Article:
Following the session, Obama told reporters the pair discussed "issues related to Afghanistan and Pakistan; Iran and its attempts to develop nuclear weapons capacity."
"We discussed the Middle East peace process and the importance of moving forward in a significant and bold way in securing a Palestinian homeland that can live side by side with a secure and prosperous Israeli state," the president said.
During their talks, both leaders expressed strong support for getting Iran to "meet its international obligations" regarding its nuclear program and hope the proximity talks will lead to a resolution of the Middle East conflict.
Obama thanked Abdullah for his hospitality when Obama visited Riyadh and pointed out the historic ties between the United States and Saudi Arabia dating back to the meeting 70 years ago between Franklin Delano Roosevelt and King Aziz.
Abdullah echoed the sentiments and said he has heard from people around the world who consider the American people "friends of Saudi Arabia and its people and … friends of the Arab and Muslim people, and … also friends of humanity."
"One hundred members of the Senate sit here in the shoes of more than 300 million Americans as we discharge our duties," committee Chairman Patrick Leahy said. "The Supreme Court stands for all Americans ... it is an awesome responsibility."
If confirmed, President Barack Obama's second Supreme Court nominee -- now the solicitor general -- would be the fourth female justice and third woman sitting on the court, joining Ruth Bader Ginsburg and Sonia Sotomayor.
Police Constable Rob McDonald said several dozen people were taken into custody at a University of Toronto building for allegedly wielding "street-type weaponry" that included bricks, bats, sharpened sticks and bottles of fluid -- "items you don't need for a weekend in Toronto," The Globe and Mail reported. No guns or knives were found, he said.
Canadian TV network CTV reported police fired rubber pellets and blank rifle shots to push back about 100 demonstrators during what apparently had been a peaceful sit-in outside a detention center.
The network said the group was chanting "peaceful protest, peaceful protest" when police moved into the crowd to grab a known anarchist. That triggered a reaction from the group, prompting the police response and more arrests.
On Saturday, an apparent breakaway group of about 70 protesters set fire to police cars, hurled bricks, and smashed store and office windows, the Toronto Star reported.
The protests, which drew thousands of demonstrators to the economic summit, halted downtown subway service much of Saturday and forced the closing of some hospitals and businesses as police corralled demonstrators by the busloads.
Officers, some pelted with bricks or other projectiles, fired tear gas for the first time in Toronto's history at Queen and Peter streets, Toronto Police Chief Bill Blair said. "We have never seen that level of wanton criminality and destruction on our streets," Blair said.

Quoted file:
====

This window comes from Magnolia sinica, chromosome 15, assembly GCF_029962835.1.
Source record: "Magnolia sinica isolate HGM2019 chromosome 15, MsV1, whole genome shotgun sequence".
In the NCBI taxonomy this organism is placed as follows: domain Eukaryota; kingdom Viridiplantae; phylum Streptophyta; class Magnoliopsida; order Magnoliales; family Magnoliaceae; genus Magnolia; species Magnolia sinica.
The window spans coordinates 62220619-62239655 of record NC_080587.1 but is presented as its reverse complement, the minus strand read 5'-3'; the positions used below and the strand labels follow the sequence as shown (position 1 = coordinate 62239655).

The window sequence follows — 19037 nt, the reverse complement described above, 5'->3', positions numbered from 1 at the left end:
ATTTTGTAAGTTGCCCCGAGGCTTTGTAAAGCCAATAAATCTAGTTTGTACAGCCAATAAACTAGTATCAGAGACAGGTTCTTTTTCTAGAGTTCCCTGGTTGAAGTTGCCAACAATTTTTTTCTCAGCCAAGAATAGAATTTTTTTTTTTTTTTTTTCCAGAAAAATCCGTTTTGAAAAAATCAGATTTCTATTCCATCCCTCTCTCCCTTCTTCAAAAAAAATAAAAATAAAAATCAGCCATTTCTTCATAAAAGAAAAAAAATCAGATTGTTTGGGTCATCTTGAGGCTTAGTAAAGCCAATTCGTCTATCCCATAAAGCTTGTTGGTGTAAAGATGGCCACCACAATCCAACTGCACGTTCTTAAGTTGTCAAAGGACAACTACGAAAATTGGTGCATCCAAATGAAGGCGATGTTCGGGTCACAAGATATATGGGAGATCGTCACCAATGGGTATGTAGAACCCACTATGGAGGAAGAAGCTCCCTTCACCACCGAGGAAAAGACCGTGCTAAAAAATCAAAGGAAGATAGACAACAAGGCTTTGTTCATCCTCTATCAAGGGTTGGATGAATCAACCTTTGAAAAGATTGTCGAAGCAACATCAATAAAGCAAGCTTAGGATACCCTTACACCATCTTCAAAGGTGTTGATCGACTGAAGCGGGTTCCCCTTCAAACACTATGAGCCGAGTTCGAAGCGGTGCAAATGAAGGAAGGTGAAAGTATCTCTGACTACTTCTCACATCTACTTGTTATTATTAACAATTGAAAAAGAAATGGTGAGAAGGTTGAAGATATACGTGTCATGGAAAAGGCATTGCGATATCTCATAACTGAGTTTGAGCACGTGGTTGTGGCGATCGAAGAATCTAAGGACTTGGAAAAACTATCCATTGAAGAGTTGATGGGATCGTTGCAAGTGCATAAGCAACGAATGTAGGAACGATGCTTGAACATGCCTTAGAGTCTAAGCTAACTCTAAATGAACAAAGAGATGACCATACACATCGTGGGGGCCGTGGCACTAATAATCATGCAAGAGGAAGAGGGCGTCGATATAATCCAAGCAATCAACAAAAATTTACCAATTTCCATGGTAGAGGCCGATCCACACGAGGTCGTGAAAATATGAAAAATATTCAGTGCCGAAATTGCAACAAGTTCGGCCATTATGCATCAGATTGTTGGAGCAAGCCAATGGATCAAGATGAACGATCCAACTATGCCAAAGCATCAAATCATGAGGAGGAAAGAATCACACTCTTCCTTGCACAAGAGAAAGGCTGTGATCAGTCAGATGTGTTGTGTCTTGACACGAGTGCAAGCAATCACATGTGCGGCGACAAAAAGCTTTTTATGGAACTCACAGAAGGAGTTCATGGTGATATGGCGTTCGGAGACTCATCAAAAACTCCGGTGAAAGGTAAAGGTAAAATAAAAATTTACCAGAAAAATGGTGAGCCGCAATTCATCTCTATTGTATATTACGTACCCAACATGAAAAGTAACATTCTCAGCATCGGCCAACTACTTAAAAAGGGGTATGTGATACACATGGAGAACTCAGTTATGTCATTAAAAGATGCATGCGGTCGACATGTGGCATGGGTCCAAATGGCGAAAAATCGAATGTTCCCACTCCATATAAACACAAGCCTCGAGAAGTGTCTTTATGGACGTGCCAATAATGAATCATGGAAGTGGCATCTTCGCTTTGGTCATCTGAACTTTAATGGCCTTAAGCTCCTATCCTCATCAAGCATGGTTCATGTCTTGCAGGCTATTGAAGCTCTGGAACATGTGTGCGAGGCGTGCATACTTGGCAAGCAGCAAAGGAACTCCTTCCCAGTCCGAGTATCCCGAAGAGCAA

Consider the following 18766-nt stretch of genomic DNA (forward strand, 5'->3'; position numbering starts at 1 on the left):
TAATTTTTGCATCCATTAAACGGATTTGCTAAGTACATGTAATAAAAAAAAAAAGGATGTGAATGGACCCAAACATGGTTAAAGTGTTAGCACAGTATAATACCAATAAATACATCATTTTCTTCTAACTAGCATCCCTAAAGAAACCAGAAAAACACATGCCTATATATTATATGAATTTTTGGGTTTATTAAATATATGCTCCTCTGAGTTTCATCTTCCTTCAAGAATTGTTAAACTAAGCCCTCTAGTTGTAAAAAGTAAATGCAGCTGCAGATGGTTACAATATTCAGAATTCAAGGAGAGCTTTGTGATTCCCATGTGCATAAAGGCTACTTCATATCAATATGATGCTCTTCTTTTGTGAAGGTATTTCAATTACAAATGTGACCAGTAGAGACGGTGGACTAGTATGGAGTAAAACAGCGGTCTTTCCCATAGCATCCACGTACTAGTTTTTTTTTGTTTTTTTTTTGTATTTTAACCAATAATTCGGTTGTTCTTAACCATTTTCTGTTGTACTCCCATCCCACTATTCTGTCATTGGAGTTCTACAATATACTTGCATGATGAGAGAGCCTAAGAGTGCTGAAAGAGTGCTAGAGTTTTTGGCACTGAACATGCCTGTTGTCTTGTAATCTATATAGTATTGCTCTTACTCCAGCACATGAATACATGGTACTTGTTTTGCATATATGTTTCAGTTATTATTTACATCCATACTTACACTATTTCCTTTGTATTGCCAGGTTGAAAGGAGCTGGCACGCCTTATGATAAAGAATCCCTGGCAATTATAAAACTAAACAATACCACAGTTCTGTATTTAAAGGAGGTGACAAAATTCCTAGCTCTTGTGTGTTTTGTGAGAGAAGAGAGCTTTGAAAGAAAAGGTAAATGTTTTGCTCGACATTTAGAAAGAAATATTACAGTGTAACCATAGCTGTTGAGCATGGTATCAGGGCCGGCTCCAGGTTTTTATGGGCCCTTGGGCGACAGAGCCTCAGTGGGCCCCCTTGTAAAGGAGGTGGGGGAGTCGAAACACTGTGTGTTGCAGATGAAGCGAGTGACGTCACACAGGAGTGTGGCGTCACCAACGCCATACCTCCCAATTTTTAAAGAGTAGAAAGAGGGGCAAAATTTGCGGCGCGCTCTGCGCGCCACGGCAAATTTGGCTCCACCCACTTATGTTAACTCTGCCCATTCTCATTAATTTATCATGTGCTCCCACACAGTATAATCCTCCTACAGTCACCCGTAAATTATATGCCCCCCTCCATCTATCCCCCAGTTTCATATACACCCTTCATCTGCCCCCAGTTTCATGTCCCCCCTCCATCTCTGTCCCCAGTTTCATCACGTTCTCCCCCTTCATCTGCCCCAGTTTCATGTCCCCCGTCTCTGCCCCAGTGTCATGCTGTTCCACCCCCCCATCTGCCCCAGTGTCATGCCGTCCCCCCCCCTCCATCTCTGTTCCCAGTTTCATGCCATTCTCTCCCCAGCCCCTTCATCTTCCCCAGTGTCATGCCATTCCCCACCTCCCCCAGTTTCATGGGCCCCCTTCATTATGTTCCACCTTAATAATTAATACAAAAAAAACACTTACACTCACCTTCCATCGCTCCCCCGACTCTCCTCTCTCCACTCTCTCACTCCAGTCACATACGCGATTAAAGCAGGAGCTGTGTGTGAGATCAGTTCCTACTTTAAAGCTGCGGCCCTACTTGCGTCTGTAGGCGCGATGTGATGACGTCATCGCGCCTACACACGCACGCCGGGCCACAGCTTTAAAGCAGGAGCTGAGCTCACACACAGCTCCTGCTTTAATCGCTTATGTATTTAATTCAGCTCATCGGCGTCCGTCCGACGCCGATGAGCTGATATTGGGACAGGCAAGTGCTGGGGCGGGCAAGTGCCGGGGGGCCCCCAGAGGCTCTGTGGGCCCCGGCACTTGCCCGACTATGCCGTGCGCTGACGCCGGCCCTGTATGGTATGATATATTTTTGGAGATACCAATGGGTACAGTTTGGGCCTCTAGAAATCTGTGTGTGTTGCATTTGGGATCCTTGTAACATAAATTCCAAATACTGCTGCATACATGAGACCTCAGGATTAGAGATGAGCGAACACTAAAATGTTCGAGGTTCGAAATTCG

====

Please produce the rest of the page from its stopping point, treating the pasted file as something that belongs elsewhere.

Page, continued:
Some protest organizers told the newspaper police had intimidated and arrested peaceful demonstrators.
The Guardian confirmed Jesse Rosenfeld, a Canadian journalist freelancing for the British newspaper, was arrested during the protests Saturday night.
Steve Paikin, host of public station TVOntario's "The Agenda," witnessed the arrest and tweeted that he saw Rosenfeld, 26, being held by two officers while another punched him and drove an elbow into the man's back. Paikin called it "totally unnecessary" use of force and "police brutality."
An agreement signed in California by Cisco and Russian officials puts Russia on course to develop its own Silicon Valley in Skolkovo, near Moscow, the San Jose Mercury News reported.
"Simply put, we're all in," Cisco Chief Executive Officer John Chambers told Medvedev regarding what is intended to be a "wide-ranging series of collaborative initiatives."
California Gov. Arnold Schwarzenegger also was on hand when Cisco demonstrated its video conferencing, business social networking and sports casting technology for the Russian leader.
Cisco will initially pump in $100 million in venture money in Russia. Other facets will include establishing an innovation and venture center in Skolkovo, where Cisco also will put a second global headquarters for its Emerging Technology Group.
Cisco also will put up $175,000 in prize money for winning entrepreneurial teams in Russia.
Medvedev was to tour Apple, Google and Twitter, and speak at Stanford University later in the day.
Medvedev has made high-tech development and research top priorities of his economic agenda and is using his five-day U.S. trip to learn more about the sector, Russian news agency RIA Novosti reported Tuesday.
"There will be a serious program tomorrow: I will inspect the high-tech companies in Silicon Valley. This is very useful for us given our plans for a similar center near Moscow," Medvedev said at a dinner Tuesday in San Francisco with Schwarzenegger.
Russia is building a high-tech research hub in Skolkovo, a Moscow suburb, dubbed Russia's Silicon Valley, RIA Novosti said.
Medvedev said it would benefit Russia and the United States to cooperate in the high-tech arena and that he supports creating a Russian-U.S. working group for that purpose.
"We know you are very interested not only in developing and diversifying the economy but also you are very interested in nuclear disarmament," Schwarzenegger told Medvedev. "I want to tell you how much I appreciate that."
Schwarzenegger and Medvedev also toasted an international partnership to help California's state parks Tuesday, the San Francisco Chronicle reported. Medvedev witnessed Schwarzenegger signing a memorandum of understanding with Russia's Renova Group of Companies that will help preserve California's Fort Ross State Historic Park, a Russian-American settlement dating from the 1800s.
"Russian private investment will help the state," Schwarzenegger said. "It's a great collaboration."